You are hereKings County farmers land lucrative water sales

Kings County farmers land lucrative water sales


Posted at 11:59 PM on Sunday, Nov. 21, 2010
By Mark Grossi / The Fresno Bee
 
More farmers in Kings County plan to sell their water to Southern California at an eye-popping price, raising worries about the future of the region's thriving agricultural economy.

Two Kings farmers last month announced a pending water sale involving nearly $12 million. Another farmer last year sold some of his state water allotment for $73 million. Up to 3,500 acres of tree crops could go out of production because of the transfers.

The irrigation water comes from the troubled Sacramento-San Joaquin River Delta, where protections for dying fish have forced cutbacks in pumping. The result has been uncertain deliveries -- only 40% of State Water Project allotments this year.

Regardless of how much water they get, farmers must pay for the entire allotment to cover the costs of canals, dams and other facilities in the State Water Project. Then they must buy additional water on the open market to keep crops alive. That has some concluding it's too expensive to farm there anymore.

The water involved in the deals is a small percentage of water imported into Kings County. But some worry that other farmers will follow suit, causing the county's agricultural economy to wither.

"That's what makes us very concerned," said walnut farmer Jim Verboon, who has used more reliable Kings River water for many years. "We lose the production, taxes and jobs on that property when the water goes away. It's scary."

So far, there has not been a rush to sell out and shut down production.

Don Jackson and 3R Land and Development are the two farmers who announced the latest deal in the Dudley Ridge Water District. They propose to permanently transfer a total of 1,998 acre-feet of water to a large developer, Tejon Ranch Co. An acre-foot is about 326,000 gallons or a 12-month supply of water for an average family.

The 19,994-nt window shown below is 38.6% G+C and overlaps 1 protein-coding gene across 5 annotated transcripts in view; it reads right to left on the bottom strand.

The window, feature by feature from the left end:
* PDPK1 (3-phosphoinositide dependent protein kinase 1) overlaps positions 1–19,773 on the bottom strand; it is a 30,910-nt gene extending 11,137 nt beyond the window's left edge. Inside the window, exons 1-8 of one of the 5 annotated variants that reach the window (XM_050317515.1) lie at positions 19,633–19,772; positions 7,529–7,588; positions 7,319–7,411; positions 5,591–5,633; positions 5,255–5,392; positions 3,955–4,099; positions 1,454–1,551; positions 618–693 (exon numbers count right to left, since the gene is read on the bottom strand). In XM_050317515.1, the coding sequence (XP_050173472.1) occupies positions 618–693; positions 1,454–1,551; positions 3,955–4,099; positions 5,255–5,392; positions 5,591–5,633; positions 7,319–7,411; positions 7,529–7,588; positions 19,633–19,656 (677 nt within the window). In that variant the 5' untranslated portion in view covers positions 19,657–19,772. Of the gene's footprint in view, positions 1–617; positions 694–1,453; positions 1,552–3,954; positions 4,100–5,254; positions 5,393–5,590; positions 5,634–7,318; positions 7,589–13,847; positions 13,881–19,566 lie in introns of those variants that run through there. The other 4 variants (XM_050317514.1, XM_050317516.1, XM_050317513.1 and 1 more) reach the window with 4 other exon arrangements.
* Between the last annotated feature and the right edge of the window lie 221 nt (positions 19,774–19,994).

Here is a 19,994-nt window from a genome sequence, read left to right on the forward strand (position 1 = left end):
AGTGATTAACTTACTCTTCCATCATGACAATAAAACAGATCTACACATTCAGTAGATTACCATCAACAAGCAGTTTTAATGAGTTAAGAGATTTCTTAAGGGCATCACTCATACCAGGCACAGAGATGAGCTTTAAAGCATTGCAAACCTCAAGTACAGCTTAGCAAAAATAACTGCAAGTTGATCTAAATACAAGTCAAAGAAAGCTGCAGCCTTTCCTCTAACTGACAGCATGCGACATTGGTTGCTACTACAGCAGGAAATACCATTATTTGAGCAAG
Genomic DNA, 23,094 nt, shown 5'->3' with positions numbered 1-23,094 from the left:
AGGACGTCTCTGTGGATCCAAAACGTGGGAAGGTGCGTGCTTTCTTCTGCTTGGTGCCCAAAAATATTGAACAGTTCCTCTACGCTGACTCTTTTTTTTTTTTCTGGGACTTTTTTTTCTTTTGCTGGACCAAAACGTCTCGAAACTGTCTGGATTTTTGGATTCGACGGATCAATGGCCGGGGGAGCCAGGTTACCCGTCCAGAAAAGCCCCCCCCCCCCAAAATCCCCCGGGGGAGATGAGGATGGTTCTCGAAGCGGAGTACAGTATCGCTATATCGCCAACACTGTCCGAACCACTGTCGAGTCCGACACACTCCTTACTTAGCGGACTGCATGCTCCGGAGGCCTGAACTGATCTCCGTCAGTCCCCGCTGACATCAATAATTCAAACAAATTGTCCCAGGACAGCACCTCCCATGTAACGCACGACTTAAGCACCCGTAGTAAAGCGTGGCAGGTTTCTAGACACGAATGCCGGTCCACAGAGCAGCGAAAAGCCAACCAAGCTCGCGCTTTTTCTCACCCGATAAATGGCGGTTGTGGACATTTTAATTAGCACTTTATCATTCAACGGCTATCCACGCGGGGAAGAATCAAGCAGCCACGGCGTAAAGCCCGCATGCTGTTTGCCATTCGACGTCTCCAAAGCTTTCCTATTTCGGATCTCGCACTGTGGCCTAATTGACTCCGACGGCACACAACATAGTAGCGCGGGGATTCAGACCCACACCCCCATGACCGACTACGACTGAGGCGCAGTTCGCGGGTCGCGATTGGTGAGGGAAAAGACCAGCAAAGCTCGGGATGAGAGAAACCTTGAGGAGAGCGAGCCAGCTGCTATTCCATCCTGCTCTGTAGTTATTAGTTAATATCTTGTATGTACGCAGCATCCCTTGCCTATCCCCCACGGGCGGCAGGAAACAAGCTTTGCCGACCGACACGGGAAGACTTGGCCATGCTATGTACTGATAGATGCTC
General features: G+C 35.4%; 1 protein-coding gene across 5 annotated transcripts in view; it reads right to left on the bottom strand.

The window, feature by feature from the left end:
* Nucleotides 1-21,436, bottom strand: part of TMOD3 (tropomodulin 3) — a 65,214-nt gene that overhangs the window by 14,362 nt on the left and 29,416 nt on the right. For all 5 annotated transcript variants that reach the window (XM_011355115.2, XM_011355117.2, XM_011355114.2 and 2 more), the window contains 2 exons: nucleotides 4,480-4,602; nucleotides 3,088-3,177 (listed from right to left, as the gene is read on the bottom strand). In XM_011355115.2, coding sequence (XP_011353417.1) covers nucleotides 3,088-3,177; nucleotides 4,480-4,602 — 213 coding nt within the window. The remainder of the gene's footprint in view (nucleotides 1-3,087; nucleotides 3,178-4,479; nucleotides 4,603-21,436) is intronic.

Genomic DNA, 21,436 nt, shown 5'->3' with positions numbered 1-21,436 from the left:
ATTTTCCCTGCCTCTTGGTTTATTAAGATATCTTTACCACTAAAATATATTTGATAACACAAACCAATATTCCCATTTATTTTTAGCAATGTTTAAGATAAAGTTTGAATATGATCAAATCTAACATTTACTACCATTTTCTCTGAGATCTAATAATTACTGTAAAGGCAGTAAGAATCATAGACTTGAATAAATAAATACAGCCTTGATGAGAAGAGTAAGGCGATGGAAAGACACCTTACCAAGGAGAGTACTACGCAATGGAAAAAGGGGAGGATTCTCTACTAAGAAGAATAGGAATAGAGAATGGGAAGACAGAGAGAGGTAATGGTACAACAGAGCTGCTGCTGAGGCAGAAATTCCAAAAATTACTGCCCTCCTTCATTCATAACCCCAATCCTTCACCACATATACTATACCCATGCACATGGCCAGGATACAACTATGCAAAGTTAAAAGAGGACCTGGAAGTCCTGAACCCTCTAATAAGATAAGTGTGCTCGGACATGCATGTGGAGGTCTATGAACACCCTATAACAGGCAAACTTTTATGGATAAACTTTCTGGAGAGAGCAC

Tejon Ranch Co. is buying the Dudley Ridge allotment to help provide a water supply for a future community of 23,000 homes, a resort village and an industrial park in the Tehachapi Mountains south of Bakersfield.

The Dudley Ridge governing board is expected to approve the deal on Dec. 8.

Last year, another farming company in the same district, Sandridge Brothers, sold the contract rights to 14,000 acre-feet.

Besides Dudley Ridge, the Kings area also has Empire West Side Irrigation District and Tulare Lake Basin Water Storage District on the State Water Project. In the past 10 years, Tulare Lake Basin has had four permanent water transfers, state records show. The transfers amount to more than 18,000 acre-feet of water.

Such deals do not involve physical transfers of water, state officials say. Instead, the water district, on behalf of the farmer, sells a portion of the annual allotment to the buyer.

The selling price in the Dudley Ridge deals -- $5,200 per acre-foot for Sandridge Brothers and $5,850 per acre-foot for 3R and Jackson -- is 10 times the water's value to farmers. Farmers have little chance of competing for this allotment.

The farmers involved in the transfers say they were forced to sell after continuing cutbacks in State Water Project deliveries at the delta. The delta pumping restrictions help protect dying fish species, such as the delta smelt and winter-run chinook salmon.

There is little usable ground water beneath Dudley Ridge farmers. So they must buy replacement water on the open market, which drives up their irrigation costs.

"It's an unacceptable business risk for some smaller farmers to keep going," said water lawyer Ernest Conant, representing the two farmers involved in the latest sale.

Jackson is selling his rights to 1,630 acre-feet and 3R Land is selling 368 acre-feet. The two farmers have not been replacing fruit trees on about 1,000 acres in the last few years because they can't rely on the State Water Project supplies, according to Conant.

Without underground water to pump, the acreage will not be in production. But the farmers have indicated they probably will move their operations to a place with a more reliable water supply.

"Farmers want to stay in farming," said Diana Peck, executive director of the Kings County Farm Bureau. "That's what they do."

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